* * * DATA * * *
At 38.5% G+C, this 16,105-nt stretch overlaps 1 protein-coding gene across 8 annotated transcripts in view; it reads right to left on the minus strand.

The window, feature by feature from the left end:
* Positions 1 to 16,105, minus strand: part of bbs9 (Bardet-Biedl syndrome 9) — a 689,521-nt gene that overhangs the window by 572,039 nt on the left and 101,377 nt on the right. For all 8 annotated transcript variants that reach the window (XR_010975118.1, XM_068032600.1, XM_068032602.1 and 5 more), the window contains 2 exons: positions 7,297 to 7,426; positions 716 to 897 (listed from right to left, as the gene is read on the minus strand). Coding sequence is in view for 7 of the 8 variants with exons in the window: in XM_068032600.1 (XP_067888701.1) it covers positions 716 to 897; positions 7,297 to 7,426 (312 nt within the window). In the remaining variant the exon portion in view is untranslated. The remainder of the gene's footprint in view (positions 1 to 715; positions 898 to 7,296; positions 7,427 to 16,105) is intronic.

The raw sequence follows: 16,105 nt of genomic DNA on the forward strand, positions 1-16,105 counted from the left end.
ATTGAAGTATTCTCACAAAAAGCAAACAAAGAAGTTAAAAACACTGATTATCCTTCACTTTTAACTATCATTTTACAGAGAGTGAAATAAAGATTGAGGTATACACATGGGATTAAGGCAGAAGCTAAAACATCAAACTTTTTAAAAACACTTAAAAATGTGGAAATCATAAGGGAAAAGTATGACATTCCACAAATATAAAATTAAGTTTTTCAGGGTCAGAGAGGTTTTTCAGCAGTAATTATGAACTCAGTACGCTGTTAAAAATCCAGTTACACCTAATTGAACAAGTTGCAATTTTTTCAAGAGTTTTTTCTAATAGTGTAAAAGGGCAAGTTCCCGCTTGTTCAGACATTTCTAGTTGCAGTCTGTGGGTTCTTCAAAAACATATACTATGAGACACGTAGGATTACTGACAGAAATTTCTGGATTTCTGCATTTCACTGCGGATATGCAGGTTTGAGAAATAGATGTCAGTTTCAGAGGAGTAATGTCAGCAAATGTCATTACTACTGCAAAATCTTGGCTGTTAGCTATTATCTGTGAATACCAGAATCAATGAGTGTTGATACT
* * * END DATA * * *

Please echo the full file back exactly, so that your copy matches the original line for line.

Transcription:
At 38.5% G+C, this 16,105-nt stretch overlaps 1 protein-coding gene across 8 annotated transcripts in view; it reads right to left on the minus strand.

The window, feature by feature from the left end:
* Positions 1 to 16,105, minus strand: part of bbs9 (Bardet-Biedl syndrome 9) — a 689,521-nt gene that overhangs the window by 572,039 nt on the left and 101,377 nt on the right. For all 8 annotated transcript variants that reach the window (XR_010975118.1, XM_068032600.1, XM_068032602.1 and 5 more), the window contains 2 exons: positions 7,297 to 7,426; positions 716 to 897 (listed from right to left, as the gene is read on the minus strand). Coding sequence is in view for 7 of the 8 variants with exons in the window: in XM_068032600.1 (XP_067888701.1) it covers positions 716 to 897; positions 7,297 to 7,426 (312 nt within the window). In the remaining variant the exon portion in view is untranslated. The remainder of the gene's footprint in view (positions 1 to 715; positions 898 to 7,296; positions 7,427 to 16,105) is intronic.

The raw sequence follows: 16,105 nt of genomic DNA on the forward strand, positions 1-16,105 counted from the left end.
ATTGAAGTATTCTCACAAAAAGCAAACAAAGAAGTTAAAAACACTGATTATCCTTCACTTTTAACTATCATTTTACAGAGAGTGAAATAAAGATTGAGGTATACACATGGGATTAAGGCAGAAGCTAAAACATCAAACTTTTTAAAAACACTTAAAAATGTGGAAATCATAAGGGAAAAGTATGACATTCCACAAATATAAAATTAAGTTTTTCAGGGTCAGAGAGGTTTTTCAGCAGTAATTATGAACTCAGTACGCTGTTAAAAATCCAGTTACACCTAATTGAACAAGTTGCAATTTTTTCAAGAGTTTTTTCTAATAGTGTAAAAGGGCAAGTTCCCGCTTGTTCAGACATTTCTAGTTGCAGTCTGTGGGTTCTTCAAAAACATATACTATGAGACACGTAGGATTACTGACAGAAATTTCTGGATTTCTGCATTTCACTGCGGATATGCAGGTTTGAGAAATAGATGTCAGTTTCAGAGGAGTAATGTCAGCAAATGTCATTACTACTGCAAAATCTTGGCTGTTAGCTATTATCTGTGAATACCAGAATCAATGAGTGTTGATACT